Debit and credit –  – David Albrecht

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There’s quite a discussion going on over at AECM now, centered around whether or not corporate disclosures via XBRL tagged data will be audited, and therefore receive some sort of assurance blessing.

One professor whom I respect a great deal is arguing that it is in the best interest of companies to make the best and most honest disclosures as they seek to raise capital, and it is in the best interest of auditors to associate themselves with only those companies that make the best and most honest disclosures via XBRL (and presumably via financial statements, also).

To which I say:  hogwash!

I’ve seen enough corporate reporting shenanigans, and auditor “nod-and-wink” assurance, that I have concluded that there are indeed sufficient incentives in place for corporate agents to try to game the system by mis-reporting financial results. I don’t see why, if there is substantial non-compliance with GAAP, that XBRL tagging would be a refuge of purity.   Moreover, there are incentives in place for auditors to fail to object to minor transgressions.   Some of the times, the incentives are sufficiently large so that auditors fail to object to major transgressions.  I guess I don’t see why assurance on XBRL reporting will be any different.

I certainly don’t trust corporate executives or auditors, as classes, to properly exercise “professional” judgment. Oh, proper judgment may be exercised more than half the time of the time, but given the risk averse nature of many investors, it is enough for a few bad apples to give the rest a bad name.   It is the many examples of bad reporting and bad auditing (while admittedly in the minority) that are enough to destroy trust.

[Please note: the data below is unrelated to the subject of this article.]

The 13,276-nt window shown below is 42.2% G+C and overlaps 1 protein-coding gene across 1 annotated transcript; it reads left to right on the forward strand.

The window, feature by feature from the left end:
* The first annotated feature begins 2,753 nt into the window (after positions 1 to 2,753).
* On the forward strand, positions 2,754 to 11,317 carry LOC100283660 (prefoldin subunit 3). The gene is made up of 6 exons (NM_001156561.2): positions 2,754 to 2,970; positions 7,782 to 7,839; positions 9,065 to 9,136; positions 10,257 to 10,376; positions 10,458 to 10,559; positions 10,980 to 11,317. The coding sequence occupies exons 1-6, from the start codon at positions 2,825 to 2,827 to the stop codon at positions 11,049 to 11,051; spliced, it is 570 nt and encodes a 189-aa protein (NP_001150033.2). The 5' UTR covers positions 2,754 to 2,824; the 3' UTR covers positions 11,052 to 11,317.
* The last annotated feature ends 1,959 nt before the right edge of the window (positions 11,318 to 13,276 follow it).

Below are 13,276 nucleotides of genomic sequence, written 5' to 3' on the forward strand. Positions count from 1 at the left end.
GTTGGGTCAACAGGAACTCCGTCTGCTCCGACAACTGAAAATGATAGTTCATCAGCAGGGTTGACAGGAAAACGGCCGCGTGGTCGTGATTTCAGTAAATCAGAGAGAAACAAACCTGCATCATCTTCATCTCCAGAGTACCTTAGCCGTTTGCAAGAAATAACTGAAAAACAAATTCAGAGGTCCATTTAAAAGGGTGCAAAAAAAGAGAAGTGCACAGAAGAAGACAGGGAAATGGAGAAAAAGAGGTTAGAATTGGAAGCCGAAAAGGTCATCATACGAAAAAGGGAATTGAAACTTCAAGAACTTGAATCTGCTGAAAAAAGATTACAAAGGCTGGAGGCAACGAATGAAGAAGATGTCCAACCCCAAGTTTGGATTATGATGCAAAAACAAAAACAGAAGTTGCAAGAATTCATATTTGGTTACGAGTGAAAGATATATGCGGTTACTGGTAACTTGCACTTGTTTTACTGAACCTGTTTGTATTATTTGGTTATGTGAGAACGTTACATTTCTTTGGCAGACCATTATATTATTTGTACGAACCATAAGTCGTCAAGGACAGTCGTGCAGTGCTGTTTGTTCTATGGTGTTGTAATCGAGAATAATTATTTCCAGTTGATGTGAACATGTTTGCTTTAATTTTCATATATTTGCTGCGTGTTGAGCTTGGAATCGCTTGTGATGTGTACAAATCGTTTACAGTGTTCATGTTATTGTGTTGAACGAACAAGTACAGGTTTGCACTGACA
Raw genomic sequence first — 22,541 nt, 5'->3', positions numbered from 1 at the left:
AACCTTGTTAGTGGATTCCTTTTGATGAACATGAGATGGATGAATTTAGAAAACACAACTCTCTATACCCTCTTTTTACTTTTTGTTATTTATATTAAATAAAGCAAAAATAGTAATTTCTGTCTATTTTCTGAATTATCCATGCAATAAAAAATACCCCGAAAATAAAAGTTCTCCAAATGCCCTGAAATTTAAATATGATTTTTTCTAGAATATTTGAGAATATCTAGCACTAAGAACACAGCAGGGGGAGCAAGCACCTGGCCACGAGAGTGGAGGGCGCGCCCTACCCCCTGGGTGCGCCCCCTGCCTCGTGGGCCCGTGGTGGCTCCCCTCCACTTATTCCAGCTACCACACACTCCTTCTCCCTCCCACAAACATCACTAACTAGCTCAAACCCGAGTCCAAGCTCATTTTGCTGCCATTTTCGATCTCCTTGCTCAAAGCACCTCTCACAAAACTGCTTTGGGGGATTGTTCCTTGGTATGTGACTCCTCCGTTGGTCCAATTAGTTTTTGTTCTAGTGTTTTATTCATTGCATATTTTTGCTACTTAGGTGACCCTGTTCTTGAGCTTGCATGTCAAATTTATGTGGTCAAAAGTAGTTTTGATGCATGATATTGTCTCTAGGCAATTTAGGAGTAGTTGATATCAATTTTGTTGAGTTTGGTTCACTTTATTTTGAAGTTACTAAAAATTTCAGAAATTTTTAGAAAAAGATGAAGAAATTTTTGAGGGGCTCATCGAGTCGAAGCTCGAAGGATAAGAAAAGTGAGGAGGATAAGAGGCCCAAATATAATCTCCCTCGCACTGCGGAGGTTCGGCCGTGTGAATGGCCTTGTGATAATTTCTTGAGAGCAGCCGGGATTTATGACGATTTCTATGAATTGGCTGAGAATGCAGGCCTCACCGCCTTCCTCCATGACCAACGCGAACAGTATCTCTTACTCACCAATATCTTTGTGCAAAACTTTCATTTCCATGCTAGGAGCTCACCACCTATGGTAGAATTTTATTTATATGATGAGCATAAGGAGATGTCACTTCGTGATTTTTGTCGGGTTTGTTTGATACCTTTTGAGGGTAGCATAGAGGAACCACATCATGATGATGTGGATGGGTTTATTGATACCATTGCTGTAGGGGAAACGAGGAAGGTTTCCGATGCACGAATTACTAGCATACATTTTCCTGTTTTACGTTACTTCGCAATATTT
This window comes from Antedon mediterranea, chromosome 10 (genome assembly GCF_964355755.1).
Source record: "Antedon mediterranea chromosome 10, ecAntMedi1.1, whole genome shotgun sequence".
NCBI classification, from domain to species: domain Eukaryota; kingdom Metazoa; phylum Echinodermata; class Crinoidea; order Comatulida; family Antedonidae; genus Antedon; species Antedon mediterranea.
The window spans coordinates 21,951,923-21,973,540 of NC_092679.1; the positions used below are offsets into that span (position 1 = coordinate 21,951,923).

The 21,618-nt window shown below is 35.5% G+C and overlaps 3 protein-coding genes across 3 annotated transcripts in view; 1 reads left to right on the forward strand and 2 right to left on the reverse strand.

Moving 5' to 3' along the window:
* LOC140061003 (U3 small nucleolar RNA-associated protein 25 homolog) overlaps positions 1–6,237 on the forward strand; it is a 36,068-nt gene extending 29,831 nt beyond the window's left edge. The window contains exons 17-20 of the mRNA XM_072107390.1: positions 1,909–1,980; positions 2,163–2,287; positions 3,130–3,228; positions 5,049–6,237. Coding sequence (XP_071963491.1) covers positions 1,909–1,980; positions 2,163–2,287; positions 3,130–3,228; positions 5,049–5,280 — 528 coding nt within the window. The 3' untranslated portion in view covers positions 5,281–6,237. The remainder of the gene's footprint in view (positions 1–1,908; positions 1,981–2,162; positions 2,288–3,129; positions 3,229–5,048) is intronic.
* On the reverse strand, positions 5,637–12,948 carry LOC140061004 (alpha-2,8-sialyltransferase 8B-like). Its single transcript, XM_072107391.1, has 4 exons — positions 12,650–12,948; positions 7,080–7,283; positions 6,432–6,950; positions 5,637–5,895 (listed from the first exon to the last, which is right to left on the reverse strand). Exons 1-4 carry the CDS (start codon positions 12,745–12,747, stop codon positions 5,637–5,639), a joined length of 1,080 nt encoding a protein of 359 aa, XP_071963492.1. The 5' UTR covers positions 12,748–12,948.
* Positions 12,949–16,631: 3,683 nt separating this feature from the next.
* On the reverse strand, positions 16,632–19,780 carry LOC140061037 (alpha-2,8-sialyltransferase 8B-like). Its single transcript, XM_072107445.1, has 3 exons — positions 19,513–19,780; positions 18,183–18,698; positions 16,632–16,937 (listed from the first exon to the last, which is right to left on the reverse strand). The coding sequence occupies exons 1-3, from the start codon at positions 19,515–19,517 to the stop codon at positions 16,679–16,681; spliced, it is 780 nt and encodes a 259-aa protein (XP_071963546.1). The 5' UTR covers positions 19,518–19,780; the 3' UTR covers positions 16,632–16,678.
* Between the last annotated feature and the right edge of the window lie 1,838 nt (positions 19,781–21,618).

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Last week, two individuals with corporate backgrounds were named to the IASB. According to a news release, the new members are Dr. Elke König, a former member of the executive board and CFO of the reinsurance company Hannover Re Group in Germany, and Darrel Scott, CFO of the FirstRand Banking Group of South Africa.

Historically, investors have infrequently secured representation on the IASB and its predecessor organizations. Typically, IASB members have a large audit firm background, but a large minority of members have corporate accounting backgrounds. Of the current 15 member group, only two or three members can be said to have primarily an investment background.  It is most definitely true that the numbers are stacked against investors!

This is a significant event, with serious ramifications. Although accounting standard setters claim that they are after “the best” accounting rules, in practice no such thing is possible. The reason being that accounting rules have economic consequences. The major competing interests–corporations against investors–have decidedly different information needs. Corporations prefer flexible accounting rules so that similar transactions can be accounted for differently by companies or even by a single company. Investors prefer more rigid accounting rules so that transactions are accounted for in a uniform manner.

Corporations and auditors claim that flexible accounting will provide more informative disclosures. Investors are skeptical, referring to the many incentives in place to cause corporate executives to provide falsified financial reports, and incentives in place to prevent audit firms from forcing proper accounting.

Investors in the United States should be made aware of the difference in focus between accounting rules under FASB and IASB. In the United States, the purpose of financial accounting is widely viewed as providing information to investors so they can make the best investment decisions. In contrast, the purpose of financial accounting under the IASB is to help companies raise capital. In practice, accounting rules can differ markedly under the two emphases.

Despite the regulated state of the American capital markets system, accounting scandals are fairly common in the United States.  It is widely thought that investors stand little chance of receiving unbiased information under IFRS.

Debit and credit – – David Albrecht

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[I have removed the name of the Tweeter to whom I responded in this blog post.  He has indicated his displeasure for being named.  Mr. XX, sorry to have mentioned your name in the first place, despite the fact that you are a public persona.]